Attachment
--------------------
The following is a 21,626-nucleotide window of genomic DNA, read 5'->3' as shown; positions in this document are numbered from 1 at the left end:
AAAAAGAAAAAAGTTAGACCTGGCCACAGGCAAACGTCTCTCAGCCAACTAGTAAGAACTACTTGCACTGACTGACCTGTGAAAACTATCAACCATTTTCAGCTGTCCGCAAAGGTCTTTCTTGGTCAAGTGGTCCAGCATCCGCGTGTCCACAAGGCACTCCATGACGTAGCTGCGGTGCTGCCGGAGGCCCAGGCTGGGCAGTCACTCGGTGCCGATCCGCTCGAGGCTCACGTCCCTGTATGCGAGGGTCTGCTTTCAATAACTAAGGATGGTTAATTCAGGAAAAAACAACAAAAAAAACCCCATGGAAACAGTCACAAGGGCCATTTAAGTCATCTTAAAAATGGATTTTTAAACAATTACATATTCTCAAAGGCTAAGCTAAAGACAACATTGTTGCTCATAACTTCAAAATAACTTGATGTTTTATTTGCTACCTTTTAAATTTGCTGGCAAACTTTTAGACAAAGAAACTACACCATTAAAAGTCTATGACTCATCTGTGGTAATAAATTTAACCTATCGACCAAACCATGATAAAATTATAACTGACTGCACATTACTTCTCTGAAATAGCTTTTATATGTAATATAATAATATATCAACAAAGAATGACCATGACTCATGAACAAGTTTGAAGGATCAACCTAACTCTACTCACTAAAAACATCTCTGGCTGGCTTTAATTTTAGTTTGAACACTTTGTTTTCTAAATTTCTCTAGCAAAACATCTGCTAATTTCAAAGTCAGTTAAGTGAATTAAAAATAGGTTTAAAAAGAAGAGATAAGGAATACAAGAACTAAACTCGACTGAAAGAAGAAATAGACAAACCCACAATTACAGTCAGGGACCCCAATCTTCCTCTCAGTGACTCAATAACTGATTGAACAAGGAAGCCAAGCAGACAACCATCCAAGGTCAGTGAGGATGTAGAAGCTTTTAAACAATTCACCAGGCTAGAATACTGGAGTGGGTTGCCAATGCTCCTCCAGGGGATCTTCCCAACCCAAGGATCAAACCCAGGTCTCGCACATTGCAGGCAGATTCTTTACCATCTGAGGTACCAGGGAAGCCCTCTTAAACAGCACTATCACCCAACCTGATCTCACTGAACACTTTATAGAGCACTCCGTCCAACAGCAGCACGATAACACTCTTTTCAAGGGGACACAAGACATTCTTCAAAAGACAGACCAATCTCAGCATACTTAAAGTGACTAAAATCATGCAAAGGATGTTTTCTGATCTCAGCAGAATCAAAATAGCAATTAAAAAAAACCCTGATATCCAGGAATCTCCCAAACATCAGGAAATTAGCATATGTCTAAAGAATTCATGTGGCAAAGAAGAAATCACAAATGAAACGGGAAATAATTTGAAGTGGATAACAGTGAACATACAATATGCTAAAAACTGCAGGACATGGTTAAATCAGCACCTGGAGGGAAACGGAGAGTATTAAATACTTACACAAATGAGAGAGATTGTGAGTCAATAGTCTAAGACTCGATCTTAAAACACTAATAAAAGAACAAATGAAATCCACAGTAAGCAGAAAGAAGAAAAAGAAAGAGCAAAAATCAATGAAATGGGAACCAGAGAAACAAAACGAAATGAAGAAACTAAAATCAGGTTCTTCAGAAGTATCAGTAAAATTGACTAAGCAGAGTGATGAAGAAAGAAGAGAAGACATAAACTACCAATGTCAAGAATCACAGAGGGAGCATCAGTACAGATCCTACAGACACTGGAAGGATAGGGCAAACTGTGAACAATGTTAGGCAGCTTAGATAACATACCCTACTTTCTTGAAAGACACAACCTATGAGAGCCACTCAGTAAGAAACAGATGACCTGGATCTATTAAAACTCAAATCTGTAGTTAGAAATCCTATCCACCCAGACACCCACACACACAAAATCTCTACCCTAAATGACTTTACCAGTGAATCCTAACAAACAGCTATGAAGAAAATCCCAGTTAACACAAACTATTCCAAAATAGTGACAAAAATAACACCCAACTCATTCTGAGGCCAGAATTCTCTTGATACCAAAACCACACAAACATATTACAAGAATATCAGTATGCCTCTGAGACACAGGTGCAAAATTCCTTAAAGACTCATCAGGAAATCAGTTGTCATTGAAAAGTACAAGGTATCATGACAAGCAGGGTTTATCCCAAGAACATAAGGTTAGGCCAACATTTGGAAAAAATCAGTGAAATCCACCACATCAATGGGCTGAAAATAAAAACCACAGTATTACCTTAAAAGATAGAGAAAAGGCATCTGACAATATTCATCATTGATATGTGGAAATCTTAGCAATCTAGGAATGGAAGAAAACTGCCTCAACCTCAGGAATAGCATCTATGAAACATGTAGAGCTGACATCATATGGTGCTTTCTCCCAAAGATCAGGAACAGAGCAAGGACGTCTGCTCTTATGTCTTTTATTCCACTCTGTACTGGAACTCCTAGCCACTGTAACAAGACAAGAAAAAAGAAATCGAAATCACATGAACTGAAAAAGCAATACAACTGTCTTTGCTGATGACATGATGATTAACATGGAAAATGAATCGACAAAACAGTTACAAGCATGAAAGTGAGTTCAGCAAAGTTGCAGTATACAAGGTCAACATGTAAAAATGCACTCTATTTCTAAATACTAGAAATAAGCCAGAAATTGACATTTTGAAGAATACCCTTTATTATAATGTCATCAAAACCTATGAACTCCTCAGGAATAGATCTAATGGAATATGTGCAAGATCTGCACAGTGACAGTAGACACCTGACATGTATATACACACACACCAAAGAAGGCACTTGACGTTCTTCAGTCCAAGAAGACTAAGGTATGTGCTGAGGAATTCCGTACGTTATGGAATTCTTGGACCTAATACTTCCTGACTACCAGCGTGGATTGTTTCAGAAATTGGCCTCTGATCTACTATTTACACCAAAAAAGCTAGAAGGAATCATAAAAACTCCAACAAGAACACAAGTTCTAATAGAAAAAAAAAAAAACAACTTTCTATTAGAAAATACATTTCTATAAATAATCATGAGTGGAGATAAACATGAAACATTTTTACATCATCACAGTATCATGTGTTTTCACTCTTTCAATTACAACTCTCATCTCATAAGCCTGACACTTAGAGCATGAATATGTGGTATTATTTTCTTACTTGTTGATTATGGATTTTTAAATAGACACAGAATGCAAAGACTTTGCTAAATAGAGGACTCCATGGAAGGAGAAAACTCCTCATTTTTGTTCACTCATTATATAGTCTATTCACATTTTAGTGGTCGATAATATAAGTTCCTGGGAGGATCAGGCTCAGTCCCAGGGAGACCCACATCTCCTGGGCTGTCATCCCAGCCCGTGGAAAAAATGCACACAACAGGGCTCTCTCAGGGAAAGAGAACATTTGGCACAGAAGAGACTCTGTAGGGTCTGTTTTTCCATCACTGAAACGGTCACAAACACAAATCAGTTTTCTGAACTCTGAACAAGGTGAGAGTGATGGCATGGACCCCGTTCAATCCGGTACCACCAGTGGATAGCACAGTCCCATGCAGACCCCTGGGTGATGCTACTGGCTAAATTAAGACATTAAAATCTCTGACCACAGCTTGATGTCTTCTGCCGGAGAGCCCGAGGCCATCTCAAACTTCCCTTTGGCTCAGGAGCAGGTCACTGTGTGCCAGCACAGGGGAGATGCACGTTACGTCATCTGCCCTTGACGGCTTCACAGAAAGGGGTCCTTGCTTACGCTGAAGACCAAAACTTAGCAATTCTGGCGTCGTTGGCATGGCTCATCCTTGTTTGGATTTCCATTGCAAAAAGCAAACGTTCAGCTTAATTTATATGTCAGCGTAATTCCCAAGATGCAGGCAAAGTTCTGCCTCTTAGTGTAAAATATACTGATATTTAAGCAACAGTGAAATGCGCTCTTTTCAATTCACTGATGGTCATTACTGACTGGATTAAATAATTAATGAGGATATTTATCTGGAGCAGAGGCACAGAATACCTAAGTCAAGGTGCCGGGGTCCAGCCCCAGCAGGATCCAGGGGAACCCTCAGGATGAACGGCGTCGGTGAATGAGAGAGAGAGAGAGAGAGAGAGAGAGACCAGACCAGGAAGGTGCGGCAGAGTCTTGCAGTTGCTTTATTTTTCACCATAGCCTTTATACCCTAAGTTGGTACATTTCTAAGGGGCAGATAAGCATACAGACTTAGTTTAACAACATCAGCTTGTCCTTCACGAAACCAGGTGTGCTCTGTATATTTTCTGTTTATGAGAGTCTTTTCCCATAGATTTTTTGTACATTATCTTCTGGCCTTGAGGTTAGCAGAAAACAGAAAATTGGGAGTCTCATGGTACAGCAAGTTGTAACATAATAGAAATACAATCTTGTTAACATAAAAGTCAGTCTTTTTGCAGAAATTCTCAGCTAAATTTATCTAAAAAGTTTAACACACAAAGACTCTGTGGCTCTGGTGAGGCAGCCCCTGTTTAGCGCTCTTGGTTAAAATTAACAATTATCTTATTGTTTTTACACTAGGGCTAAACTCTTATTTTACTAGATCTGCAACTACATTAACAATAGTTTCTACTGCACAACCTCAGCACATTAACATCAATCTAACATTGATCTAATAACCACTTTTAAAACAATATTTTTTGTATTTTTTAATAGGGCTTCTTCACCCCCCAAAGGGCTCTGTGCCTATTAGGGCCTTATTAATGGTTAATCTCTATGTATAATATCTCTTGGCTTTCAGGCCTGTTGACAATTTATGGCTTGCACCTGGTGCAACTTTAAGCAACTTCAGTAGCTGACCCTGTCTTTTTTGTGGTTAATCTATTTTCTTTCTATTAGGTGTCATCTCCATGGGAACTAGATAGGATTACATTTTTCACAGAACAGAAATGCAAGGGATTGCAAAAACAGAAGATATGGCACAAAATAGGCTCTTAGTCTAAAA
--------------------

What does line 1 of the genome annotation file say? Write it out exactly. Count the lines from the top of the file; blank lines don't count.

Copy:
The following is a 21,626-nucleotide window of genomic DNA, read 5'->3' as shown; positions in this document are numbered from 1 at the left end: